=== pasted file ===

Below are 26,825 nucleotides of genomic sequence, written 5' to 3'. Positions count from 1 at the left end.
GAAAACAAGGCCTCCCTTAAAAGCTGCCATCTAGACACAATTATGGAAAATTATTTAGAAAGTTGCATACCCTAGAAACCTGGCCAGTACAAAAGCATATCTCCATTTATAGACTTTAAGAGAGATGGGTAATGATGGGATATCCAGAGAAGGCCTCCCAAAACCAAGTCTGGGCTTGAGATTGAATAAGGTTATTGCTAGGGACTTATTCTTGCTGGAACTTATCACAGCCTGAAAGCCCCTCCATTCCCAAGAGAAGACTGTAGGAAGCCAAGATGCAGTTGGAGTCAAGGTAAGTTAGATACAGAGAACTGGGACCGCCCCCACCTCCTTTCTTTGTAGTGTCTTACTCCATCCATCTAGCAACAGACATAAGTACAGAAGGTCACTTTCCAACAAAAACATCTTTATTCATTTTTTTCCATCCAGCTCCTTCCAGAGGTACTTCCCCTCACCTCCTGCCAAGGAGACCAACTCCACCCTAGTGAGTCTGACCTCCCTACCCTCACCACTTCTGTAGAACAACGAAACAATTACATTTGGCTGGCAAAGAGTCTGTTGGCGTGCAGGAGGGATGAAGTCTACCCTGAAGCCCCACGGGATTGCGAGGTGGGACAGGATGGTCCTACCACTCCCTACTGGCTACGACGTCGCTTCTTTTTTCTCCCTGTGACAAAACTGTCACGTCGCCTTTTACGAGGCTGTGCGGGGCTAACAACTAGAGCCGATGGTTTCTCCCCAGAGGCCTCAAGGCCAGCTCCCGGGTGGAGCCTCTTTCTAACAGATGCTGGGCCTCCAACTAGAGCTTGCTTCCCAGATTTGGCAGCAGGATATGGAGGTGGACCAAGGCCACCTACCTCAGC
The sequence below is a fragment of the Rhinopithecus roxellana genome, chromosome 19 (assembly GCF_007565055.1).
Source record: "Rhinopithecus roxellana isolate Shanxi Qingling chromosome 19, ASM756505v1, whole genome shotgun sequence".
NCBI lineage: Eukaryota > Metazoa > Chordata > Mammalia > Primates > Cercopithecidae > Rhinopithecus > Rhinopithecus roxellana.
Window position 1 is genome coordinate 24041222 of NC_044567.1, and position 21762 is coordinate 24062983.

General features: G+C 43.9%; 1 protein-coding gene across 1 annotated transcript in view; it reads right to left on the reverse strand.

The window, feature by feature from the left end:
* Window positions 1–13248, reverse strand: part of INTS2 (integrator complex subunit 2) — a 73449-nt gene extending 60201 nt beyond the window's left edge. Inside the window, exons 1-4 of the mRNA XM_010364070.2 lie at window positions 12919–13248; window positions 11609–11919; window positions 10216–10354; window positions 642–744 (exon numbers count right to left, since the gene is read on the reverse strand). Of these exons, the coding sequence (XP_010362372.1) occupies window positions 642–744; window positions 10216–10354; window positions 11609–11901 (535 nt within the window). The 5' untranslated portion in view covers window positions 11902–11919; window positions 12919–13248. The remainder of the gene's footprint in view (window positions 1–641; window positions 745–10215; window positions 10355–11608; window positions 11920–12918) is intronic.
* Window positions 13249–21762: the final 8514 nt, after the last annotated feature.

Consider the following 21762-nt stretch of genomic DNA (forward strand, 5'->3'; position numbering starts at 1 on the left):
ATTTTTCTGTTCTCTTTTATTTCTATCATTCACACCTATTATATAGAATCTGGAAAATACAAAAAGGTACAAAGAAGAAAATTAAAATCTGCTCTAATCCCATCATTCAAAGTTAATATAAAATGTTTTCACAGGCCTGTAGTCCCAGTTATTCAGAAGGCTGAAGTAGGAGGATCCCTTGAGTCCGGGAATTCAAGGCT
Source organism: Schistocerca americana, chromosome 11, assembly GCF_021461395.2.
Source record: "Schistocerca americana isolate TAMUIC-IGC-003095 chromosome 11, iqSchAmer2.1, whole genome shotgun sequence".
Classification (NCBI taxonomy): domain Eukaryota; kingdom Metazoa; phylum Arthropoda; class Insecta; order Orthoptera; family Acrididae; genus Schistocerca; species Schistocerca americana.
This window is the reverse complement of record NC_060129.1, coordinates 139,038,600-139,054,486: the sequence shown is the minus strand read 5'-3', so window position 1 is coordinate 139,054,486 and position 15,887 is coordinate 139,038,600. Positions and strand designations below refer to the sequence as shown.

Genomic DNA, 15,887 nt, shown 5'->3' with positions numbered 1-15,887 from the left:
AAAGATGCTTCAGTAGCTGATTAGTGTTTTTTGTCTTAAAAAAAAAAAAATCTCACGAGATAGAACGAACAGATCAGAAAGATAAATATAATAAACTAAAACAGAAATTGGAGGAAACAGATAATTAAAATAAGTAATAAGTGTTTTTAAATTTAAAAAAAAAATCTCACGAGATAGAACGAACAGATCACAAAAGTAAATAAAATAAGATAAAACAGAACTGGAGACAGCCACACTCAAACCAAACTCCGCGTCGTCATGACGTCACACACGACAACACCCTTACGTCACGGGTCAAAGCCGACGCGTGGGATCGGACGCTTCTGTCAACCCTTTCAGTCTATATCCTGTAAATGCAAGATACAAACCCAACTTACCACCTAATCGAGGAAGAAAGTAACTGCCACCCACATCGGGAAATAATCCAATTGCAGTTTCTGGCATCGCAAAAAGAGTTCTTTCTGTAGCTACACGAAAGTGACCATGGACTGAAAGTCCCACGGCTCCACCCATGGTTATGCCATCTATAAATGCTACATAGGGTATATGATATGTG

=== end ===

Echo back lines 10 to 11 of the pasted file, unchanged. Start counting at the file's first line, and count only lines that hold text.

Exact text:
* Window positions 13249–21762: the final 8514 nt, after the last annotated feature.

Consider the following 21762-nt stretch of genomic DNA (forward strand, 5'->3'; position numbering starts at 1 on the left):